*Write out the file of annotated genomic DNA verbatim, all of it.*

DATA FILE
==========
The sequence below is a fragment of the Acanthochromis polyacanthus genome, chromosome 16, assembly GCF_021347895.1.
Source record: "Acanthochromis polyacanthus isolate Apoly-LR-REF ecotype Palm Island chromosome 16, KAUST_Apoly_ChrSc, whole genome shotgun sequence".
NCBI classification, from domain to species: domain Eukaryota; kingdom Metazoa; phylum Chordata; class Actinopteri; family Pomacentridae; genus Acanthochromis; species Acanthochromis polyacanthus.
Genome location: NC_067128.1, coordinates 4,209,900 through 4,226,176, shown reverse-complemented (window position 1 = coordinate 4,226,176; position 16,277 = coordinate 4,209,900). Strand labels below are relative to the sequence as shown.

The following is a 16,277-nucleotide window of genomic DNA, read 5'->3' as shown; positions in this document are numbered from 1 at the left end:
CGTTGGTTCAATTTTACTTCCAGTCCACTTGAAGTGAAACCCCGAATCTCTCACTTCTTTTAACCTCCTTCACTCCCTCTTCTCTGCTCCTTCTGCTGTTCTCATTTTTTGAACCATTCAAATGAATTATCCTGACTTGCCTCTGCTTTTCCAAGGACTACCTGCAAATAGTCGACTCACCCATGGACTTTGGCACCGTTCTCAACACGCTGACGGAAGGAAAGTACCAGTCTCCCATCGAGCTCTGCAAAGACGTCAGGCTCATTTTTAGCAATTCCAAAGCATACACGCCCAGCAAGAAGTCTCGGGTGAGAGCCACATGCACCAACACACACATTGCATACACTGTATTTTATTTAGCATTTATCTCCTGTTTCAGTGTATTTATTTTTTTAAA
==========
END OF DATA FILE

The sequence below is a fragment of the Acanthochromis polyacanthus genome, chromosome 16, assembly GCF_021347895.1.
Source record: "Acanthochromis polyacanthus isolate Apoly-LR-REF ecotype Palm Island chromosome 16, KAUST_Apoly_ChrSc, whole genome shotgun sequence".
NCBI classification, from domain to species: domain Eukaryota; kingdom Metazoa; phylum Chordata; class Actinopteri; family Pomacentridae; genus Acanthochromis; species Acanthochromis polyacanthus.
Genome location: NC_067128.1, coordinates 4,209,900 through 4,226,176, shown reverse-complemented (window position 1 = coordinate 4,226,176; position 16,277 = coordinate 4,209,900). Strand labels below are relative to the sequence as shown.

The following is a 16,277-nucleotide window of genomic DNA, read 5'->3' as shown; positions in this document are numbered from 1 at the left end:
CGTTGGTTCAATTTTACTTCCAGTCCACTTGAAGTGAAACCCCGAATCTCTCACTTCTTTTAACCTCCTTCACTCCCTCTTCTCTGCTCCTTCTGCTGTTCTCATTTTTTGAACCATTCAAATGAATTATCCTGACTTGCCTCTGCTTTTCCAAGGACTACCTGCAAATAGTCGACTCACCCATGGACTTTGGCACCGTTCTCAACACGCTGACGGAAGGAAAGTACCAGTCTCCCATCGAGCTCTGCAAAGACGTCAGGCTCATTTTTAGCAATTCCAAAGCATACACGCCCAGCAAGAAGTCTCGGGTGAGAGCCACATGCACCAACACACACATTGCATACACTGTATTTTATTTAGCATTTATCTCCTGTTTCAGTGTATTTATTTTTTTAAA